vernment shoe-shop, with a capacity of turning out 6,000 pairs of shoes per month. * * * The most extensive tannery in the Confederacy is situated at Magnolia, and supplies 600 hides daily. Tents manufactured from Mississippi cloth are the best in the Confederacy, and enough of them are made at Jackson and Columbus to supply the army. The legislature of Mississippi had already recognized the devotion and loyalty of the women of the State to the cause in the following resolution, adopted January 28, 1862: That the women of the State of Mississippi, for their exertions in behalf of the cause of Southern Independence, are entitled to the hearty thanks of every lover of his country; and this legislature, acting from a sense of justice and of gratitude, extend to them individually and collectively the sincere thanks of the people of this State for their noble efforts in aiding the cause of our common country. In his inaugural address to the legislature, November 16, 1863, on this s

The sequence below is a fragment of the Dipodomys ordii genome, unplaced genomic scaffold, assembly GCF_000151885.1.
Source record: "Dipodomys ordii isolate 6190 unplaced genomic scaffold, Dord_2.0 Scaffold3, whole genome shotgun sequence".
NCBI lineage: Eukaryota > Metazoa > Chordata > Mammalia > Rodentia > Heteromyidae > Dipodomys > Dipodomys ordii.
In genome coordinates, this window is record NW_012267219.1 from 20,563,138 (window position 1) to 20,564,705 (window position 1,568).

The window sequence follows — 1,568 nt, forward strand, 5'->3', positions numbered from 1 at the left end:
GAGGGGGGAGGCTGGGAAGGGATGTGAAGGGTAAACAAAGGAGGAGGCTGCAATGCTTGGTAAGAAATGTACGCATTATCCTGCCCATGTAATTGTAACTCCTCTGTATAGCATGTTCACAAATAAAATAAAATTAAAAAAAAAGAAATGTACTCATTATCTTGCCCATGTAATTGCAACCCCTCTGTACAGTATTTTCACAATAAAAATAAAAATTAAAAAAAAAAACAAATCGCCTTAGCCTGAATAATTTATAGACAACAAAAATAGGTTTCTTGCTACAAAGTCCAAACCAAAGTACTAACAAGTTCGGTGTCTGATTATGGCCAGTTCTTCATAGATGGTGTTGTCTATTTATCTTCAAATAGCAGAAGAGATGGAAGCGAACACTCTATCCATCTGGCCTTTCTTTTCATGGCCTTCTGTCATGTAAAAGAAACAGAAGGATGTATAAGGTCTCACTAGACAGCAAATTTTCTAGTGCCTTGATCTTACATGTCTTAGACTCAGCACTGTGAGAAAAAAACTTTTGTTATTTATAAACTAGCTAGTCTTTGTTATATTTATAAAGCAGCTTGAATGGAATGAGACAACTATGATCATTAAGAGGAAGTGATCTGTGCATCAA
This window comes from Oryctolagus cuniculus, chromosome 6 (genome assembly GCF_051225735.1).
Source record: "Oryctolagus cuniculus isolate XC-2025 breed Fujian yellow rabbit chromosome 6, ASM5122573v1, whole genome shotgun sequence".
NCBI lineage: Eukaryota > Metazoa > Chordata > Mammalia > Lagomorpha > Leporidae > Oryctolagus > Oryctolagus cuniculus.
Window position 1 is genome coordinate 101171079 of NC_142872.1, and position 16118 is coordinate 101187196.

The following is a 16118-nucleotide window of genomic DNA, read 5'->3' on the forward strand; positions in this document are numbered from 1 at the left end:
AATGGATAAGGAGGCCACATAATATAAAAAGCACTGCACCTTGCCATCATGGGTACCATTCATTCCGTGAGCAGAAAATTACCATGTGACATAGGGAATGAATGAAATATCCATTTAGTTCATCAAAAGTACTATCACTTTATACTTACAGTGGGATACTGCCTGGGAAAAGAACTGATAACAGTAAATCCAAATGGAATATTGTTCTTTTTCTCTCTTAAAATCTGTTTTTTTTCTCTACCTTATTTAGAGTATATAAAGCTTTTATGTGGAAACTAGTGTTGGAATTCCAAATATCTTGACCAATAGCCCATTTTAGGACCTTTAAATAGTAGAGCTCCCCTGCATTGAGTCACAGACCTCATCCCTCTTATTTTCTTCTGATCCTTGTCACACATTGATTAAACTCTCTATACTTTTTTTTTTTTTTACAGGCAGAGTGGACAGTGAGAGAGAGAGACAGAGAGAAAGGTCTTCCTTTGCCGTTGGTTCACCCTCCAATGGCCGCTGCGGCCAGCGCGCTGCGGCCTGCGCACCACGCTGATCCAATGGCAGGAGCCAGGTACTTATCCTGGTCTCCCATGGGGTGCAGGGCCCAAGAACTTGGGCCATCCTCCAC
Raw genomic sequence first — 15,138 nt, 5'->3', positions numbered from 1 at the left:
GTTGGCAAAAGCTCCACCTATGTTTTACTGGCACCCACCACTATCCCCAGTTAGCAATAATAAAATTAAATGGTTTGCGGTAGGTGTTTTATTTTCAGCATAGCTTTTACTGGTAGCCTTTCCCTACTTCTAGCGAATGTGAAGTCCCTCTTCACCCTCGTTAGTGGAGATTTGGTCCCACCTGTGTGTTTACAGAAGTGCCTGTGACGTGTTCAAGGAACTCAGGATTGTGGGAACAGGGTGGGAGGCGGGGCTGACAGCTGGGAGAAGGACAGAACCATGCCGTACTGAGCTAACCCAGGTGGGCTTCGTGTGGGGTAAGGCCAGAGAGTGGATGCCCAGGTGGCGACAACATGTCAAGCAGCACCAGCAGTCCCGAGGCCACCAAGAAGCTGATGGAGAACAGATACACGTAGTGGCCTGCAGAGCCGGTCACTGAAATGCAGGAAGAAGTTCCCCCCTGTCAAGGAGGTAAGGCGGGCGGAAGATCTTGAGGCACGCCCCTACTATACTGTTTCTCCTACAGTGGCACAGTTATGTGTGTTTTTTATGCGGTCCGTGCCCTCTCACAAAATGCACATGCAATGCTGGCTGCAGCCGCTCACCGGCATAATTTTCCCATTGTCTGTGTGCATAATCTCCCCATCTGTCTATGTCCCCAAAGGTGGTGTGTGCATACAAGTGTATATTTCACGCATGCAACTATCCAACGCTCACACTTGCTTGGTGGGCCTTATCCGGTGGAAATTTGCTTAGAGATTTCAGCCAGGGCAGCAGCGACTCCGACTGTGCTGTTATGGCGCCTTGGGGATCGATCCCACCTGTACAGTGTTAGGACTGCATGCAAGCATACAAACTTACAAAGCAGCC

April 6th (search for this): chapter 5
Bragg was given immediate command of the army of the Mississippi, General Beauregard retaining general command of the combined forces. The Federals, who had been slowly advancing from Shiloh, intrenching as they came to avoid a repetition of April 6th, had been reinforced by General Pope–flushed by the appropriation of the glory which belonged to the gunboats for the capture of Island No.10—and by fresh troops from the North, and finally massed before Corinth 110,000 fighting men, all under won back their former prestige. The demoralization of troops flushed with victory could not have been so great as that of the retreating columns which were gathered at Corinth, and precipitated on the Federals with such splendid results on Sunday, April 6th. When General Van Dorn's army arrived, his effective total was estimated at 17,000 men, which, added to the 32,212 then reported, made an army of nearly 50,000 effective Southern soldiers. If this army, one-third larger than that which